President Barack Obama celebrated excellence in the arts and humanities Thursday by honoring 21 writers, academics and performers, including Texas author Larry McMurtry, at a White House ceremony.
Obama, accompanied by first lady Michelle Obama, said that presenting the National Medal of Arts and the National Humanities Medal, is “one of our favorite events of the year.”
The crowd in the ornate East Room applauded loudly for the honorees, especially the better known ones, including McMurtry, horror genre author Stephen King and Oscar-winning actress Sally Field.
All the honorees, said Obama, “have one thing in common: They do what they do because of some urgent inner force, some need to express the truth that they experience, that ‘rare truth.’ And as a result, they help us understand ourselves in ways that we might not otherwise recognize.”
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Singling out McMurtry, the president said, “He wrote about the Texas he knew from his own life, and then the Old West as he heard it through the stories of his grandfather’s — on his grandfather’s porch. And in Lonesome Dove, the story of two ex-Texas Rangers in the 19th century, readers found out something essential about their own souls, even if they’d never been out West or been on a ranch.”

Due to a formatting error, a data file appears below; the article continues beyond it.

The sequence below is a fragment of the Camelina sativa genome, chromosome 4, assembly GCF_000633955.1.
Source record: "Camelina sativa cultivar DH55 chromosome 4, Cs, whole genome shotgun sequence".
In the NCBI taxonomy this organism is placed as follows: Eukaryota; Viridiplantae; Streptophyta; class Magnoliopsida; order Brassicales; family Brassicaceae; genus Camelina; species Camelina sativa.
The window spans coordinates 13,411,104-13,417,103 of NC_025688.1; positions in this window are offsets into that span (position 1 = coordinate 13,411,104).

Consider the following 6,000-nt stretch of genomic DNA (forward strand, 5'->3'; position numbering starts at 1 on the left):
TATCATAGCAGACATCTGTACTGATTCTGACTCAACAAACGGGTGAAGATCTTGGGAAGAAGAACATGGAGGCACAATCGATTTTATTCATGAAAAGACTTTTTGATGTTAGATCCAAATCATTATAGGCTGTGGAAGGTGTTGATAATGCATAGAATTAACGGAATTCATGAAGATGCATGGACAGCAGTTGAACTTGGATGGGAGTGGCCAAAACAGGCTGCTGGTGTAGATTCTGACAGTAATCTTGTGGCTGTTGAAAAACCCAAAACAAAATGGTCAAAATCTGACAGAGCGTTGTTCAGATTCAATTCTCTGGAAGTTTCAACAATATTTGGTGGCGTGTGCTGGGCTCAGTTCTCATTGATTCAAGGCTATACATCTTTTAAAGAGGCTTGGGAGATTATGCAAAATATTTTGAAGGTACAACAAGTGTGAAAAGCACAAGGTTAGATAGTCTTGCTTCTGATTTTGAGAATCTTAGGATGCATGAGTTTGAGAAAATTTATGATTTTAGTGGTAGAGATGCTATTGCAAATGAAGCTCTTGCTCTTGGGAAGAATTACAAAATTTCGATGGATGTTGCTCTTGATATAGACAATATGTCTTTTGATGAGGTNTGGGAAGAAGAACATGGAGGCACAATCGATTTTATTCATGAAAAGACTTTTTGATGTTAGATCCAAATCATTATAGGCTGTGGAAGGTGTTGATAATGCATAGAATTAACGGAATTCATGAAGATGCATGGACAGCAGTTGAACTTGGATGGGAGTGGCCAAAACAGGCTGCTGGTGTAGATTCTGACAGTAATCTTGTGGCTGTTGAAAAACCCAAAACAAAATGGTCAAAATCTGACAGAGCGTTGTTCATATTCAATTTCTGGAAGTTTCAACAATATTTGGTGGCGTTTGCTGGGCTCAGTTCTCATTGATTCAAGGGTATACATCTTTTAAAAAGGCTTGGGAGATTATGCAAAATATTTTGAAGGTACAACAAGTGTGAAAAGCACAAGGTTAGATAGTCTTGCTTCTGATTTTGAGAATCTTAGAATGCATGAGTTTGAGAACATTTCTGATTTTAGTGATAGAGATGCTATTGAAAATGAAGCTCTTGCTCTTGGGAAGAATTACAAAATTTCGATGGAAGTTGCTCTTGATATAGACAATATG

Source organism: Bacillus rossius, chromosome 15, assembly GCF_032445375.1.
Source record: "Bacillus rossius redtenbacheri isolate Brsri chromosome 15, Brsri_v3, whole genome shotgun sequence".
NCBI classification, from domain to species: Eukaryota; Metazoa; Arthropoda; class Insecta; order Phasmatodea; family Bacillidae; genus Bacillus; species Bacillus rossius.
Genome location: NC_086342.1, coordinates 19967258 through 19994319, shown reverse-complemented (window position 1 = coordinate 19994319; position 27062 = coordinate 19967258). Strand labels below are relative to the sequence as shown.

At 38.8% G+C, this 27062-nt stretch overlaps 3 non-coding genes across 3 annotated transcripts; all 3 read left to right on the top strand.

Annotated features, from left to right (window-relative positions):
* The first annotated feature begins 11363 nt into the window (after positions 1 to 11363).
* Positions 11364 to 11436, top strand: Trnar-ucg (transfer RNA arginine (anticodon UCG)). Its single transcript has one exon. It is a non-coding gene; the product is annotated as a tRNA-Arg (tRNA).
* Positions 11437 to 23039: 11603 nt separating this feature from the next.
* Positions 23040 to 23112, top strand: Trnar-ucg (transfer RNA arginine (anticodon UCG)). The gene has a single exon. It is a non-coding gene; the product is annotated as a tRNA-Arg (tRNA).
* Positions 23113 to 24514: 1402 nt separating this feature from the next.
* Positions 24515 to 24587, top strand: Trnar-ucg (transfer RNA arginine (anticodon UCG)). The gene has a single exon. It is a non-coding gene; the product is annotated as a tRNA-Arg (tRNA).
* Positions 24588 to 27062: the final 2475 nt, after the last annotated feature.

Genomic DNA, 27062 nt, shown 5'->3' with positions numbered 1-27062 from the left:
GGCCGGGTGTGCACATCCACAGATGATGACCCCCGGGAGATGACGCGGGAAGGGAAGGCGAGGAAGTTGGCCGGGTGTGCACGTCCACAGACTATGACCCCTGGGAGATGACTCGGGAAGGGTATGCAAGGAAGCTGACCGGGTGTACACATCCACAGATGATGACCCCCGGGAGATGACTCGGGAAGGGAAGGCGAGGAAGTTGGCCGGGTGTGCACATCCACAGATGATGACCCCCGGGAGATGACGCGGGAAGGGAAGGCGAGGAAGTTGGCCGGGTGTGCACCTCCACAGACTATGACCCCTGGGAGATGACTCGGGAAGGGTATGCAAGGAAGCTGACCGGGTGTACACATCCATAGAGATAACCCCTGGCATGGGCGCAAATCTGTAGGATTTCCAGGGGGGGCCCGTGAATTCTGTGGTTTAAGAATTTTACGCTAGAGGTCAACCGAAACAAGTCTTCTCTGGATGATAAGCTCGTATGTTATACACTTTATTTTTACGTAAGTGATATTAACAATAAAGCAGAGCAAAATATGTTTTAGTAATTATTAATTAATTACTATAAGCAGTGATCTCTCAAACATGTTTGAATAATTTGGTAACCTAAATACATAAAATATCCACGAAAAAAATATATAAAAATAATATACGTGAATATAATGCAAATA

McMurtry, of Archer City in North Texas, is known for best-seller Lonesome Dove about the settlement of the American West, as well as being a co-writer of the screenplay of the Oscar-winning film, Brokeback Mountain.
McMurtry, 79, appeared somewhat frail and wore sneakers with his suit and red tie. Obama placed the large round medal, tied with a red ribbon, around the author’s neck while a military aide read the citation: “Larry McMurtry for his books, essays, and screenplays. Mr. McMurtry’s work evokes the character and drama of the American West with stories that examine quintessentially American lives.”
Another Texan who got a presidential shout-out was landscape architect and historian Everett Fly of San Antonio. “We celebrate historians like Everett Fly, who studied to become both a building and landscape architect, and who got his start studying forgotten African-American towns and communities,” the president said.
Obama also acknowledged Jane Chu, chairman of the National Endowment for the Arts and a former Kansas City arts executive, and William “Bro” Adams, chairman of the National Endowment for the Humanities, on the 50th anniversary this month of President Lyndon Johnson’s signing a bill creating their agencies.